Monday Mailbag: Christmas Cards

The Bell Museum of Natural History records contain more than just the administrative paperwork of a developing natural history museum. The collection also contains the personal papers of Thomas Sadler Roberts – the man who oversaw the museum in infancy and nurtured it through adolescence and into adulthood as Associate Curator and Director from 1915-1946. As such, there are several folders and boxes that contain correspondence and other items that are addressed to Roberts personally, and are not part of any official museum business.

Take for instance an entire folder of Season’s Greetings – cards wishing Merry Christmas and Happy New Year sent from Roberts’s colleagues and nature-focused friends. These friends included fellow members of the American Ornithologists’ Union, curators, and coworkers, wildlife and nature lecturers, and “bird correspondents” – citizens of Minnesota, scattered throughout the state, who kept regular records of bird observations and notes on migration dates for Roberts. Rather than write to inquire about museum specimens, borrow lantern slides to illustrate lectures, or report the arrival of Bohemian Waxwings in Fairmont, the cards simply express best wishes and kind regards to a man well respected and much adored.

For the next few Mondays during December, we’ll feature some of Roberts’s received greetings and introduce you to some of the interesting people with whom he interacted with throughout his career.

Herbert and Lulie W. Gleason, Boston, December, 1931.

CC_03.jpgReverend Herbert W. Gleason served in the ministry in Minneapolis and later edited a religious publication in Minnesota from 1883-1899. He developed a passion for nature photography (as did Roberts during that period), and later became a prominent natural history lecturer. Lulie, his wife, a talented musician and artist, hand-colored the lantern slides that Gleason used for his lectures.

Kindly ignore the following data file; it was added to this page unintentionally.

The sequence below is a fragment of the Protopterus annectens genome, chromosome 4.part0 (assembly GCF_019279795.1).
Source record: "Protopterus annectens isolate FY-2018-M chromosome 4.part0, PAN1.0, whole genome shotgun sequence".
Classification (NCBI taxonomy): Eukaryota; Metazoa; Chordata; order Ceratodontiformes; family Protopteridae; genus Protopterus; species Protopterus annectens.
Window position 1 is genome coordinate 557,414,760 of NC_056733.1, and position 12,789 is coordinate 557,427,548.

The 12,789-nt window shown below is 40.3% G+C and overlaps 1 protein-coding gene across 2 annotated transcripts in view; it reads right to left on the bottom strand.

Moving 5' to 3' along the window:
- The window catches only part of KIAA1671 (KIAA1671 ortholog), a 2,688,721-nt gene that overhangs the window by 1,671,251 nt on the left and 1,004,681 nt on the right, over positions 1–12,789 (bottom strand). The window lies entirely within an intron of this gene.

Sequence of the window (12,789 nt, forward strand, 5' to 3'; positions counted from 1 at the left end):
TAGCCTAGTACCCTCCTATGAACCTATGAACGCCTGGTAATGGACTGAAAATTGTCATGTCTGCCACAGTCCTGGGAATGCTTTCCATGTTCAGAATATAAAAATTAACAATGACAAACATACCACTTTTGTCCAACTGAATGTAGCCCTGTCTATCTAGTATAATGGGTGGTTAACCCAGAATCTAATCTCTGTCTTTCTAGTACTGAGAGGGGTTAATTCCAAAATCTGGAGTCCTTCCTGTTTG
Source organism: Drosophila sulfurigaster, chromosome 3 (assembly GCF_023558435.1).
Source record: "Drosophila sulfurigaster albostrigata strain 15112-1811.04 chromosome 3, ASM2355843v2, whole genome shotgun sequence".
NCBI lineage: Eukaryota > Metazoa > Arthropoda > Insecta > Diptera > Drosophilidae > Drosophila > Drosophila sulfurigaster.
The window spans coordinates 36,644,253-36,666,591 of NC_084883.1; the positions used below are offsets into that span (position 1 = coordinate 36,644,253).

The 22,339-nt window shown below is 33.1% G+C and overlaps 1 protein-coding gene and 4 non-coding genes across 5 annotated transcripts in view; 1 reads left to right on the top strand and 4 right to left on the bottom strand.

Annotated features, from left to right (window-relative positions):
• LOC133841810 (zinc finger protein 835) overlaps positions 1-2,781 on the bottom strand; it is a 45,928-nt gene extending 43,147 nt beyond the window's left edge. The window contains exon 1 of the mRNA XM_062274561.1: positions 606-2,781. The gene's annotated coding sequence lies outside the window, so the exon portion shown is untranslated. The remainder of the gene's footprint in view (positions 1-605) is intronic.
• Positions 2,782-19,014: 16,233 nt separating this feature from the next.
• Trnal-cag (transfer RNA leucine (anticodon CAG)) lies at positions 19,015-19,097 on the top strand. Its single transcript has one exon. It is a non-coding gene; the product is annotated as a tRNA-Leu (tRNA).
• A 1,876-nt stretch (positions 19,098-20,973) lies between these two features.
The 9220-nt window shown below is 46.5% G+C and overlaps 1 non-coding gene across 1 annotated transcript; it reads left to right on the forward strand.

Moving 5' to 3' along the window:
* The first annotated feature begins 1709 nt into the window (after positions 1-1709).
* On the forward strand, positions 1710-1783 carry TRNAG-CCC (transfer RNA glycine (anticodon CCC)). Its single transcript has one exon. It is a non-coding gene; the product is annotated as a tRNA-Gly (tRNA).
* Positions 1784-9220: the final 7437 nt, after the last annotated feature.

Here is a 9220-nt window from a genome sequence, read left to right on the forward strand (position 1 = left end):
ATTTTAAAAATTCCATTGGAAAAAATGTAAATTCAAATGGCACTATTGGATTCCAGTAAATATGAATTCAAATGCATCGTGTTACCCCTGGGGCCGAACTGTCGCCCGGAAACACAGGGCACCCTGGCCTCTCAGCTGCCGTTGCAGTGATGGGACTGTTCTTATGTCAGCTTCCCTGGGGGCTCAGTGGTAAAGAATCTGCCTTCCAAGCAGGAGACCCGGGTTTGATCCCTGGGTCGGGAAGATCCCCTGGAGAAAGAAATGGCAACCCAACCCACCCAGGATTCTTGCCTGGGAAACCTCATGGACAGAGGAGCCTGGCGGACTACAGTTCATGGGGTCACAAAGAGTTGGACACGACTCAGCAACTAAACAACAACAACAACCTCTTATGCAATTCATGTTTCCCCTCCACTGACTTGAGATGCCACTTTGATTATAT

Gleason accompanied Roberts on a trip to northern Minnesota in the summer of 1894. Both men had a passion for nature and bird collecting, and observed Blackburnian and Mourning Warblers, amongst other species on their trip. Though they did not go on any other nature trips together, as Gleason moved to Boston in 1899 to pursue lecturing, the two kept in contact for many years to follow. Their correspondence, which is contained in the incoming and outgoing correspondence in the Bell Museum records, recounts Gleason’s fond memories of northern Minnesota, relays his travels through the Rocky Mountains, and describes his photographic equipment and lecture crowds.

For more on Gleason, visit the finding aid to his papers, which are preserved at the Concord Free Public Library, Concord, Massachusetts.

Walter J. Breckenridge and family, undated [circa 1938-1943]

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Walter J. Breckenridge, or “Breck” as he was commonly known, was hired by Roberts in 1926 to serve as the museum taxidermist and preparator. For the next two decades Breckenridge created museum habitat groups and traveled extensively throughout the state with Roberts’s “motion picture machine” making nature films. When Breck married his wife Dorothy in 1933, Dr. Roberts was an attendant at their home ceremony. Guess who their son “Tommy” is named after?

Though this Christmas card is undated, we can guess when it was sent to Roberts by looking up a few birth dates. Tommy Breckenridge was born in 1938, and the name of Breckenridge’s third child, Barbara, who was born in 1943, is missing from the card.

The card, appropriately adorned with a vivid bird, was likely illustrated by the sender himself. Breckenridge was a talented artist, and painted many of the bird scenes found in Roberts’s seminal 1932 book, “The Birds of Minnesota.”

Following T.S. Roberts’s death in 1946, Breckenridge was appointed Museum Director, and served in that role until 1970.